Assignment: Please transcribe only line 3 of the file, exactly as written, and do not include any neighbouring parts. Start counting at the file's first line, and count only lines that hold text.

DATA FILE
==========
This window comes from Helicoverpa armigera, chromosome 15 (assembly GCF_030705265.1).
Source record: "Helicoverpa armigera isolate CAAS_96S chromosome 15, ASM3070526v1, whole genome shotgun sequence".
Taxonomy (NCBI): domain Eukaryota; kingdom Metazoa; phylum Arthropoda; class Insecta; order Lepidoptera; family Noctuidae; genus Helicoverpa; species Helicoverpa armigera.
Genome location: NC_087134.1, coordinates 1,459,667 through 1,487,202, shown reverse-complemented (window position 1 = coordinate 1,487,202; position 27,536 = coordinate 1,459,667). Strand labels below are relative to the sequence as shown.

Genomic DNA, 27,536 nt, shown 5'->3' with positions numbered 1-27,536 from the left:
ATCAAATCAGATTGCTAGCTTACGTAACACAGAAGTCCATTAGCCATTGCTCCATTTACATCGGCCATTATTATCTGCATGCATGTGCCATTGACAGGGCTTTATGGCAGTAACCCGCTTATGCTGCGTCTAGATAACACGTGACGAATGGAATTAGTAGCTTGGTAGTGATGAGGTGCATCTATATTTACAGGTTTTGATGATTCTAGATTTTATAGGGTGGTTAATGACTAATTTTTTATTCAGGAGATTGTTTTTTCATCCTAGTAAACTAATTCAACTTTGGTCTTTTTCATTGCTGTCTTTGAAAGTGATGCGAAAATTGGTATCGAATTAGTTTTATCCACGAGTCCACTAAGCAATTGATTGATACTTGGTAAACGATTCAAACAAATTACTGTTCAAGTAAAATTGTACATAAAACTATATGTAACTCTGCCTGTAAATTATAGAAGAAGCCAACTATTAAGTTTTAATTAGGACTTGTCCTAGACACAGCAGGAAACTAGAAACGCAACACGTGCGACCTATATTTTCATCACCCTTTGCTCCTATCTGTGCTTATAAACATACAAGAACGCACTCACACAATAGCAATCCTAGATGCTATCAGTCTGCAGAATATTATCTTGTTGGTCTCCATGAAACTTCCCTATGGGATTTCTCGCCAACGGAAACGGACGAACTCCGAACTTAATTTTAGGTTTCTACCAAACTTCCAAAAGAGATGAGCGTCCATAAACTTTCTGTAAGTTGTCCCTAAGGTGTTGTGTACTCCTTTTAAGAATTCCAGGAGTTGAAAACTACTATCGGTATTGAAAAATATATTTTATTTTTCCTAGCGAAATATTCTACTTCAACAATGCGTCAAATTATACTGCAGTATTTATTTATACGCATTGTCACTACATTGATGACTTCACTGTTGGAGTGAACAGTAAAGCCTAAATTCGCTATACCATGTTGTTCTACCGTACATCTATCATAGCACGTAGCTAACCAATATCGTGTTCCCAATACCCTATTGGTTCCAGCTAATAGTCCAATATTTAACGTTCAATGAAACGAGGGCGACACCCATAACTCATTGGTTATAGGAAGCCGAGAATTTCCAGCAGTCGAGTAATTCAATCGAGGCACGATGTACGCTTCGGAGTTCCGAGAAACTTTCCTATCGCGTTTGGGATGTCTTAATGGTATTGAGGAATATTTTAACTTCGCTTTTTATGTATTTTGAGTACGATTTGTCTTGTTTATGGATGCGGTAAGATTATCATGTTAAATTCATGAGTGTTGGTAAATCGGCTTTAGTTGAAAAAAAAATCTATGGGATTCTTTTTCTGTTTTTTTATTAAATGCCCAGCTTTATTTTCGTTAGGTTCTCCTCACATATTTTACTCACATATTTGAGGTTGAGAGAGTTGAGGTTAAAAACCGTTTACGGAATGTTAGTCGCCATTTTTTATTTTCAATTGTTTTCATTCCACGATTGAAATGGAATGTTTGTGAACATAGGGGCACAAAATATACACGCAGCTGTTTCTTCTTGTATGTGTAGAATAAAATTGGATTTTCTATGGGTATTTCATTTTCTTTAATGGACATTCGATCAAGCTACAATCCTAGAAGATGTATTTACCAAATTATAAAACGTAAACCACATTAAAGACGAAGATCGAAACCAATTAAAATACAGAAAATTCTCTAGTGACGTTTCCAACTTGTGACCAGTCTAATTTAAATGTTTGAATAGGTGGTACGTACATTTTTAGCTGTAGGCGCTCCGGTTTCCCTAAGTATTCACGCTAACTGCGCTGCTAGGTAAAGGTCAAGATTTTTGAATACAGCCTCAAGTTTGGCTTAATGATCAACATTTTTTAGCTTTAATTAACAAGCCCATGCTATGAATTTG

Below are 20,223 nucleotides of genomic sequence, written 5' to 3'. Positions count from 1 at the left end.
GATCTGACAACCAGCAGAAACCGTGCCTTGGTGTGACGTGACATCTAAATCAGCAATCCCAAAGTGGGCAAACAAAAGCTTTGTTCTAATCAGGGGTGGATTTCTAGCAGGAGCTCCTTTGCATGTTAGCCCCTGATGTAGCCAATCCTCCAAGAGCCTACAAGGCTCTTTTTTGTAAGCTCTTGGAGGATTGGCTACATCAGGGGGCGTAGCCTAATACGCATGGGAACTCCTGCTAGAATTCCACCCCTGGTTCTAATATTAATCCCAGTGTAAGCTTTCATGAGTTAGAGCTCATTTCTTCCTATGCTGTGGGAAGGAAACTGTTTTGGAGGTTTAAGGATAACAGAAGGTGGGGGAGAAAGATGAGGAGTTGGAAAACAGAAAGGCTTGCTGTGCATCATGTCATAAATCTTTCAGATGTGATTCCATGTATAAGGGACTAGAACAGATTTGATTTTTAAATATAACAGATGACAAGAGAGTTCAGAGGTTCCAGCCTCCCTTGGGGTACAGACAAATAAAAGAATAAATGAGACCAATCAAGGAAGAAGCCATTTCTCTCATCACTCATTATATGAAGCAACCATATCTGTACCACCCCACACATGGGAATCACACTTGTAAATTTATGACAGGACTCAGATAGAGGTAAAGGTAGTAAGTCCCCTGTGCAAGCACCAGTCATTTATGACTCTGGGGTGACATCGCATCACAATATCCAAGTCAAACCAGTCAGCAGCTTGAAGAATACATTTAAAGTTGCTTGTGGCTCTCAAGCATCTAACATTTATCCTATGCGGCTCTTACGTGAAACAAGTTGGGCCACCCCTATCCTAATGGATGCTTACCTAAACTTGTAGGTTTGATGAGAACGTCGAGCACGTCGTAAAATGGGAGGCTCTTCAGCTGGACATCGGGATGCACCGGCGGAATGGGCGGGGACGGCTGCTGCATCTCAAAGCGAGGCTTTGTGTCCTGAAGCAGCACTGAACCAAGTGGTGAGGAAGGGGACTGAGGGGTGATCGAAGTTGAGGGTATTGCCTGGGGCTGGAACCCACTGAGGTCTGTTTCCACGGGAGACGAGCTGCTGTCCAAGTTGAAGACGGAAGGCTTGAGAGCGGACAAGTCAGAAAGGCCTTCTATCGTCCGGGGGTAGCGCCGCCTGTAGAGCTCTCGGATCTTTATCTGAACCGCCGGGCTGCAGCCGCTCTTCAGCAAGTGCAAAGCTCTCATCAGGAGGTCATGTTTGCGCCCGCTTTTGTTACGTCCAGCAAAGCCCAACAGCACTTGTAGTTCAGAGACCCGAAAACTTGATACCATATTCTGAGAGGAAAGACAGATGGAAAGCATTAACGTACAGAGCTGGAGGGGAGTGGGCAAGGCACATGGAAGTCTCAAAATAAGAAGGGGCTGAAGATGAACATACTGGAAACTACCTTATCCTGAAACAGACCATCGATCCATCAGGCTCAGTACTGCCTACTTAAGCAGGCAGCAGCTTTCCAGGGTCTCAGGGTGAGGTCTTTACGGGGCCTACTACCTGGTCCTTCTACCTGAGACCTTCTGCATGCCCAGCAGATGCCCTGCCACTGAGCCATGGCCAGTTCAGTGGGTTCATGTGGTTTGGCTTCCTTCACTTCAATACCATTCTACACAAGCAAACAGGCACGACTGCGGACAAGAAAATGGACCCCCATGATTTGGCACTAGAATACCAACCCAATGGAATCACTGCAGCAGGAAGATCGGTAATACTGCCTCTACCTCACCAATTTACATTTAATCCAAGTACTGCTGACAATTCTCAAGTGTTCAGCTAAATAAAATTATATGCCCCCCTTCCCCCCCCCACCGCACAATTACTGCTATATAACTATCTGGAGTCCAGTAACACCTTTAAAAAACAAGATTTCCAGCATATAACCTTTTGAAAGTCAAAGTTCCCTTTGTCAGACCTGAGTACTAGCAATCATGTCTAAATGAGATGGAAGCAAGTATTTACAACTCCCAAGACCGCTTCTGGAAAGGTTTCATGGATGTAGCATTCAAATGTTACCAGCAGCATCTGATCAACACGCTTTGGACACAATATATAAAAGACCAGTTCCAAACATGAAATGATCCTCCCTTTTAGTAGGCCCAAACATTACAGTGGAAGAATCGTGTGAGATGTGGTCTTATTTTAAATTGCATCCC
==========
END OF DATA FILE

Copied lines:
Taxonomy (NCBI): domain Eukaryota; kingdom Metazoa; phylum Arthropoda; class Insecta; order Lepidoptera; family Noctuidae; genus Helicoverpa; species Helicoverpa armigera.